Introduction and thesis: The topic chosen for this essay concerns the relationship between racial profiling and sentencing. It is relevant to the course material because it concerns the ways someone is treated depending on his or her ethnic origins, and it makes it an interesting sociological and criminological phenomena. This is the reason why I chose to write on this topic, and because I find it an important issue in our society. This essay will demonstrates that visible minorities are more likely to be subjects to harsher sentencing than the majority, and more than them. Literature review: Our society is made of a majority and minorities, and it allows diversity.
British Jurist, William Blackstone, famously stated, “It is better that ten guilty persons escape than that one innocent suffer” (Norris, Bonventre, Redlich, & Acker, 2010). The number of innocent people getting their convictions overturned is steadily increasing in the United States. The recent surge in overturned convictions is a product of The Innocence Project. The Innocence Project is an organization that was founded in 1992 by Peter Neufeld and Barry Scheck at Cardozo School of Law. The purpose of their organization is to exonerate individuals have been wrongly convicted through DNA testing.
In 1907, Hugo Mustenberg examined the reliability of eyewitness identification in his book, “On the Witness Stand”. In a study of 65 wrongful convictions completed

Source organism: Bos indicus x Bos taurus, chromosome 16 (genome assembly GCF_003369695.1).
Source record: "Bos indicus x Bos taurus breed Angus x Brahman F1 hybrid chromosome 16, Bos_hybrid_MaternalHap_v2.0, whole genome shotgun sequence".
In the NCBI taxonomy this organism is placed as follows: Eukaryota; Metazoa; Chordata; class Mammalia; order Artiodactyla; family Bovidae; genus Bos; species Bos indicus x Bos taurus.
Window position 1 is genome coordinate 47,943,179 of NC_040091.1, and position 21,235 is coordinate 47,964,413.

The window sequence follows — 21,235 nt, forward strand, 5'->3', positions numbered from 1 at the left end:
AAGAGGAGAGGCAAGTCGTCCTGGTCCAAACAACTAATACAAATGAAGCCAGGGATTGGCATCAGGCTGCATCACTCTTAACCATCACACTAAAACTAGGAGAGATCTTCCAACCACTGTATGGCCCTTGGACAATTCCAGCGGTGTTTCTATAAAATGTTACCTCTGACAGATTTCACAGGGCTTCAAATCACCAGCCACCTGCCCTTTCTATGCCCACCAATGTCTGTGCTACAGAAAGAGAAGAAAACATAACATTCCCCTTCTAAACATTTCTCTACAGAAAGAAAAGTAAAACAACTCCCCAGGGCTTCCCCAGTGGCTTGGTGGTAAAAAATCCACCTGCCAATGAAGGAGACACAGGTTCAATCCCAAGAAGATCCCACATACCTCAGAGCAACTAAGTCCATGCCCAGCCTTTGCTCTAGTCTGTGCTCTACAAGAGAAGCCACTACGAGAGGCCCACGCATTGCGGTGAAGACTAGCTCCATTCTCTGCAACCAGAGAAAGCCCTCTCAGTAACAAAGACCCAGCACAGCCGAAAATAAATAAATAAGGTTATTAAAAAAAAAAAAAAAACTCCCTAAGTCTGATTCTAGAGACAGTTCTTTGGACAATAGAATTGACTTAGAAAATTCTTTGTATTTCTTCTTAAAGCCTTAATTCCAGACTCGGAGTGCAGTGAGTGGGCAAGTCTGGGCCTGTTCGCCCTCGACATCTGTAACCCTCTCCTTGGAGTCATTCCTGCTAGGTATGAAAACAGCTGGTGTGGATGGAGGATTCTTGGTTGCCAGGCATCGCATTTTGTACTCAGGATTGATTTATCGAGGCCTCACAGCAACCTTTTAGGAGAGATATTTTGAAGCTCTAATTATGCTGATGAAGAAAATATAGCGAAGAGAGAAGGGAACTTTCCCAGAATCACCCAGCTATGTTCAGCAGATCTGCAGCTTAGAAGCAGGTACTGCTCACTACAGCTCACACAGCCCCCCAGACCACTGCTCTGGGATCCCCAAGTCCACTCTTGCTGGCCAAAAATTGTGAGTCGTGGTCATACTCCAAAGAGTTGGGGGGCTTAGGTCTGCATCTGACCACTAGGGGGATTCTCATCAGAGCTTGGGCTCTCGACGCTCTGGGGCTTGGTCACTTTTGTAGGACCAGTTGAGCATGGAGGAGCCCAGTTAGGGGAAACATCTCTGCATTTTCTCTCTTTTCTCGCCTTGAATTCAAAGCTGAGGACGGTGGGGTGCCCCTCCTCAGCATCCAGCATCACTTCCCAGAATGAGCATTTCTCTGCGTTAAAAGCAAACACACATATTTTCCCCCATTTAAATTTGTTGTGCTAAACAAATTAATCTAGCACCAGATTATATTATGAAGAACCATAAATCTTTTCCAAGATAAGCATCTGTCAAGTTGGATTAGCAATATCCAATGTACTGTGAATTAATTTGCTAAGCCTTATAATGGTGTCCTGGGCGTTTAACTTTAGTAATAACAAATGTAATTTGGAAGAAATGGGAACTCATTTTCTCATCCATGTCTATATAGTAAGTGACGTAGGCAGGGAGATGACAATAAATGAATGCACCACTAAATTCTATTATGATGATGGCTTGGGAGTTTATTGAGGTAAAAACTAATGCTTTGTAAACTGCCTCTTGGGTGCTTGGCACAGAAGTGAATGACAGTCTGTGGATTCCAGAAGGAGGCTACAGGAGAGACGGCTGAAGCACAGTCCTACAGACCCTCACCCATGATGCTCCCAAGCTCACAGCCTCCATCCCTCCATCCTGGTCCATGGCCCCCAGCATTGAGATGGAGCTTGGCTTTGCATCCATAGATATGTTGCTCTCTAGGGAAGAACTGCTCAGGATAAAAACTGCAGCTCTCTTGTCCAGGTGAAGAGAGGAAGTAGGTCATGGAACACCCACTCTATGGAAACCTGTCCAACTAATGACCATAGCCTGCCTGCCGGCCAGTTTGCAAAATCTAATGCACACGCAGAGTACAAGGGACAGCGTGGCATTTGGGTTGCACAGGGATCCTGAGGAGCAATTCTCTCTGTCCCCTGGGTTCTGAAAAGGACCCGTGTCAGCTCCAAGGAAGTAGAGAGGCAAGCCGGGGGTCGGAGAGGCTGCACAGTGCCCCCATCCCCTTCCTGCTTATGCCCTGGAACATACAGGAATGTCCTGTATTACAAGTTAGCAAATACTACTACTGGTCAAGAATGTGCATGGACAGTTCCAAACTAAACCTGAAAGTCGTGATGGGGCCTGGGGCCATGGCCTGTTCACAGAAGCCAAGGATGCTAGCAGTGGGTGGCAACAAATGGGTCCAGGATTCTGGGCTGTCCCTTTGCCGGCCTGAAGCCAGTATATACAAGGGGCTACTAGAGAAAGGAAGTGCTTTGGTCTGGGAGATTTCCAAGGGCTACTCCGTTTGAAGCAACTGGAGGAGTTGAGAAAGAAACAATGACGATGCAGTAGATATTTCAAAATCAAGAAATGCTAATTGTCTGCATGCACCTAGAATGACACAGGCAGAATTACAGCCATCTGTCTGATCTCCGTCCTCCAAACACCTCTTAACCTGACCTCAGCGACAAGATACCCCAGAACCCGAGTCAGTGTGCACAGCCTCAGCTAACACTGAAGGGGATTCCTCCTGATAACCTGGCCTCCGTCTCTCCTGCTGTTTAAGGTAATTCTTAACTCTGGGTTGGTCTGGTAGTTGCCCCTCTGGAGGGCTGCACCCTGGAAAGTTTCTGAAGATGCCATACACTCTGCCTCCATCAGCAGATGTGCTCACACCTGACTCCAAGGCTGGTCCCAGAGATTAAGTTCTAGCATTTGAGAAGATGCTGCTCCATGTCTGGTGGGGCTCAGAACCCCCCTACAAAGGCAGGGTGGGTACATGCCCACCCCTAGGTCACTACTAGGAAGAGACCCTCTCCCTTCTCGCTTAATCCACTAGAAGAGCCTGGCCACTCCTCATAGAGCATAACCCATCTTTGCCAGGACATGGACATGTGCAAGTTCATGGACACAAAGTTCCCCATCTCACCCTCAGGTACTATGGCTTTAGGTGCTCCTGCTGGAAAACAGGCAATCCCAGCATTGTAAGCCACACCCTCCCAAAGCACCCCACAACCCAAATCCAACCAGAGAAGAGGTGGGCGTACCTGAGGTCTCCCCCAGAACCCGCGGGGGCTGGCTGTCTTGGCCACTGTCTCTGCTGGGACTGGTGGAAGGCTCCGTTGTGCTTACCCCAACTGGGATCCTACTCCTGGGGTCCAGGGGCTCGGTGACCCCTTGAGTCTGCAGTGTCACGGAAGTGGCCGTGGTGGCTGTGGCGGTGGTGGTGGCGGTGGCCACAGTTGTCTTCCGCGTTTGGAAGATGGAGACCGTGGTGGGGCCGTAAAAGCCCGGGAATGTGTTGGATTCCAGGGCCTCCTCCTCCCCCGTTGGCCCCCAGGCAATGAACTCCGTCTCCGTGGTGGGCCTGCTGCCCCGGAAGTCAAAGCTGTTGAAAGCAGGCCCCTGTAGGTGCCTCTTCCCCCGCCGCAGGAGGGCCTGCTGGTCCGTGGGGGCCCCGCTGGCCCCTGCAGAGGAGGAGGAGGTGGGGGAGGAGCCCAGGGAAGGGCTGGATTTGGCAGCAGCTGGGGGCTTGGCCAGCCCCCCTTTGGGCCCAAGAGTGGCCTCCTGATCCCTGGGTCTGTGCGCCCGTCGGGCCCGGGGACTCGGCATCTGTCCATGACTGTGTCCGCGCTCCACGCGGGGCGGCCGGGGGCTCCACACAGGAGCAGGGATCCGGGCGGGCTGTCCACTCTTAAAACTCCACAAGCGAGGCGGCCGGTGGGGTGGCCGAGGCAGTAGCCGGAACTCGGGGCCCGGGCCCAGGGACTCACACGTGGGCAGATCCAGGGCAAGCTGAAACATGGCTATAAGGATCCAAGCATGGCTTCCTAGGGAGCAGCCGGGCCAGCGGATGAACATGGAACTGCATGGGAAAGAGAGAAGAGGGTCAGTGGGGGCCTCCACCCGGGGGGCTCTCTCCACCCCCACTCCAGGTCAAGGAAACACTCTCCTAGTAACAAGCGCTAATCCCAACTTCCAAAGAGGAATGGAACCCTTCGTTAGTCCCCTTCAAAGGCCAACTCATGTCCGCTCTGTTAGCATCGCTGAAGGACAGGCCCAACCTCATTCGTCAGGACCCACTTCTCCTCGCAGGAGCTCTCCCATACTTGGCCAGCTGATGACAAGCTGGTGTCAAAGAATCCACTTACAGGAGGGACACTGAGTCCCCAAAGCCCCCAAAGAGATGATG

Context consists of such factors as emotion and environment, and it is necessary to recreate those factors in order to access the memory that has been naturally primed to be recalled in reference to them (Cutler, Penrod, Martens, 629). Thus, when addressing these identification errors made by eyewitnesses and when trying to fix them it is essential that the officials involved in the criminal justice system who are questioning the witnesses “reinstate the context surrounding an event” (Cutler, Penrod, & Martens, 629). In other words, eyewitness identification errors need to be fixed, as well as discrepancies of reliability and accuracy within a jury and among the jury members. Furthermore, authors Kovera and Borgida discuss how social psychologists are not allowed in the courtrooms even though that would be very beneficial as they can share the knowledge of these phenomena that can often lead to injustices (1376). Perhaps the first step to more forcefully addressing and working on these influential estimator and system variables as well as jury biases will be to change that rule.